Choose prior based on hypothesis?

Hello, I have some data from a pilot study and plan to analyze the (new) data of the main experiment. My idea was to use the posteriors of the pilot analyses as priors for the Bayesian analyses of the main experiment. However, I have a very basic question: Is it advisable to inform the prior for my hypothesized effect based on the hypothesis? More specifically, the pilot data provided an unexpected effect (it went into the “wrong”/other direction) and I am now asking myself whether to adjust the prior into the expected direction as this is my expectation or if this is inherently wrong and problematically biases the data into the direction of my hypothesis. I would be very thankful for any help

You should use the posterior of the pilot data as the prior for the new data assuming that it is the same experiment and model. Adjusting the prior in the direction of the hypothesis would unduly stack evidence in its favor that would lead to an illusory strength of evidence that does not exist.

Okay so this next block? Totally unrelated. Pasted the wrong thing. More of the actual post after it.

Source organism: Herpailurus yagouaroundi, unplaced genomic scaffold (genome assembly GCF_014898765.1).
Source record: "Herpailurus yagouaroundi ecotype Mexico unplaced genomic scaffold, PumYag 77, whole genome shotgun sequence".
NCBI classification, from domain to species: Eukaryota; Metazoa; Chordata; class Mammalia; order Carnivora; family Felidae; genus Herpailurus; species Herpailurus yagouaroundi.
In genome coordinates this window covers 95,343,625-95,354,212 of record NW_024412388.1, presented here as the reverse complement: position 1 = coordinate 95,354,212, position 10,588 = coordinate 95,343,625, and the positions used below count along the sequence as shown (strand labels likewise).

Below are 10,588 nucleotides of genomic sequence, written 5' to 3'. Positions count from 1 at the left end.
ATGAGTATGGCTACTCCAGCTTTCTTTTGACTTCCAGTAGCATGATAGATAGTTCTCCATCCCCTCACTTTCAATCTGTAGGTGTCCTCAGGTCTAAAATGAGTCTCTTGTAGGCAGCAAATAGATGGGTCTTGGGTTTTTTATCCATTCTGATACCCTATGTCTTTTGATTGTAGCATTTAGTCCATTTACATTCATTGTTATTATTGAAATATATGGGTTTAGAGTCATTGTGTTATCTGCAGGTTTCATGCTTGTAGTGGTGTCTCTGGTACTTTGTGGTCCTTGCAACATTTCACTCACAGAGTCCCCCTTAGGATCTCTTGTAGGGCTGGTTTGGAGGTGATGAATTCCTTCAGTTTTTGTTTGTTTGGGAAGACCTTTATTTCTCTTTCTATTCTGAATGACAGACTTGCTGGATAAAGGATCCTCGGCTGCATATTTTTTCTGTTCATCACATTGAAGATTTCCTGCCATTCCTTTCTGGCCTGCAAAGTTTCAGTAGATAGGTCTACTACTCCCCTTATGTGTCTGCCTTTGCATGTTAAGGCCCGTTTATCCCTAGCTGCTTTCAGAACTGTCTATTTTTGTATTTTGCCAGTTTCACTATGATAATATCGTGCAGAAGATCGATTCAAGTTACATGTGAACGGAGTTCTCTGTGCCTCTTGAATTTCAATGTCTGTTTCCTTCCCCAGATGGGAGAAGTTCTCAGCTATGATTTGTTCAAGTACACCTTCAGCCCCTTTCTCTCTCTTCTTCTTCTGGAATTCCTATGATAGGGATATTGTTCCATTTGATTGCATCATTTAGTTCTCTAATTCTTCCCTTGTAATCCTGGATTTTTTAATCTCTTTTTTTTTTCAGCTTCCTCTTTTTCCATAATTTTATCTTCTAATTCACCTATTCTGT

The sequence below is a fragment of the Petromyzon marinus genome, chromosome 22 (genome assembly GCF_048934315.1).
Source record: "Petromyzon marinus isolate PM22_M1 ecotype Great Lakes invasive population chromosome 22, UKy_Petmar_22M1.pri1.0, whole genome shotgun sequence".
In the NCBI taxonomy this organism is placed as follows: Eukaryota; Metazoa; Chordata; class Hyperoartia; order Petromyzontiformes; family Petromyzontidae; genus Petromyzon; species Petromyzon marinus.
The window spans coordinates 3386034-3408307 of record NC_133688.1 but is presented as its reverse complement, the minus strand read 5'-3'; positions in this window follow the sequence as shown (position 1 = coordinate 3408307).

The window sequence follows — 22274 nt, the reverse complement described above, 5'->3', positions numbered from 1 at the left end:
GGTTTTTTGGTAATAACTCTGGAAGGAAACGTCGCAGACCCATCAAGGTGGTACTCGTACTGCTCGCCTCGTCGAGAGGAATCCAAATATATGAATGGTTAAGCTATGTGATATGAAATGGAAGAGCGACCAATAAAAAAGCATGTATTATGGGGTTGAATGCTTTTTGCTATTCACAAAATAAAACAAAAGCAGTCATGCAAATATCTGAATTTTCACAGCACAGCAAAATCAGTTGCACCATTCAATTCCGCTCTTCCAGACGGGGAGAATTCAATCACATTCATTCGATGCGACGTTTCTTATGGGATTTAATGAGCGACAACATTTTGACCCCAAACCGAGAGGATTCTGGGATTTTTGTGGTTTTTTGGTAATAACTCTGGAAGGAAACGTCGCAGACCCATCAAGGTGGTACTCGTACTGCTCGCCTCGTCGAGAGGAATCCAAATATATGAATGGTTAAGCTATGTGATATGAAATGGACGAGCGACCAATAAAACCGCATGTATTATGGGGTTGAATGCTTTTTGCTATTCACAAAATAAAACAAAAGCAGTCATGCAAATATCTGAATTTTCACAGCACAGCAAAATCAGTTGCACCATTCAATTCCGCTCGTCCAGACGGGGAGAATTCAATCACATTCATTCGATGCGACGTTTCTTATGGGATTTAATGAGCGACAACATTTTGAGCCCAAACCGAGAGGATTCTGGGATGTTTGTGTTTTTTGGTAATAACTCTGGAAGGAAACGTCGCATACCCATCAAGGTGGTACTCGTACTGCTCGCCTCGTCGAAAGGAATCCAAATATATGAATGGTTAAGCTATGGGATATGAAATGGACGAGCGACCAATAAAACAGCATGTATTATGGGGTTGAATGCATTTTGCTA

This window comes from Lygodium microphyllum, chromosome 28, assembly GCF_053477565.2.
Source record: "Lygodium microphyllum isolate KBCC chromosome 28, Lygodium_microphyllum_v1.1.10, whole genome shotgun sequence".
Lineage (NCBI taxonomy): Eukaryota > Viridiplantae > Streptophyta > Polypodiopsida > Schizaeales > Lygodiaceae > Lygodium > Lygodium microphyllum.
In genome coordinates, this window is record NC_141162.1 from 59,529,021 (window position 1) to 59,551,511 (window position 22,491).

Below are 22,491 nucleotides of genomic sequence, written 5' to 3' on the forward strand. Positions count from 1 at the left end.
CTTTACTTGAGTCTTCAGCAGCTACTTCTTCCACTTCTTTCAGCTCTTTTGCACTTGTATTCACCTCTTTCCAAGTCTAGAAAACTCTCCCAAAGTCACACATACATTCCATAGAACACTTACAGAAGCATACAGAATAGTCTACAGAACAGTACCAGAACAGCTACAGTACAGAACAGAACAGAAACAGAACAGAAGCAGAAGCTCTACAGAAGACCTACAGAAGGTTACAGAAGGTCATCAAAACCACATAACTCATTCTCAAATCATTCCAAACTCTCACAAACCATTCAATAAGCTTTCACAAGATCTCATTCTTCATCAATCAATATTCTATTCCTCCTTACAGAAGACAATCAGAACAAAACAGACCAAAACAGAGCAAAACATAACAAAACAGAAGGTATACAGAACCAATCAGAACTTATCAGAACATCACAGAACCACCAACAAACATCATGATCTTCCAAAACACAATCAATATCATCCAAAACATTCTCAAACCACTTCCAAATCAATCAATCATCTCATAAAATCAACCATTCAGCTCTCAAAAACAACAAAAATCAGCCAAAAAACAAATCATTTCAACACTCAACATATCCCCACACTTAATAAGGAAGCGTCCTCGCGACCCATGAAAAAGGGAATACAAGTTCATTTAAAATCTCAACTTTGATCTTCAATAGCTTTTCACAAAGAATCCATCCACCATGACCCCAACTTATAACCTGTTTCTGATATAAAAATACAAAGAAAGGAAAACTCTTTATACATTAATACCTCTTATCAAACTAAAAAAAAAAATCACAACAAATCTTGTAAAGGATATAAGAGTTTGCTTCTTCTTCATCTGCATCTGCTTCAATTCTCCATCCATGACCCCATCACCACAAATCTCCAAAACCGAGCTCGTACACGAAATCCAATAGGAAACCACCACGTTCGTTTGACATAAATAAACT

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I don’t think this is straightforward. Yes, basing the prior for the main experiment on the pilot results could be a good idea IF the study protocols and population from which you’re drawing your samples are all the same. If you’ve updated either of those, I’d use caution.

I don’t think it’s unreasonable to base your prior on your substantive hypothesis. But doing so puts you in a position where you are making a hypothesis despite the pilot, and I wouldn’t be surprised if folks in your field found that a hard pill to swallow.

So perhaps ask yourself: If I was a skeptical reviewer, which method would I think was the most rigorous?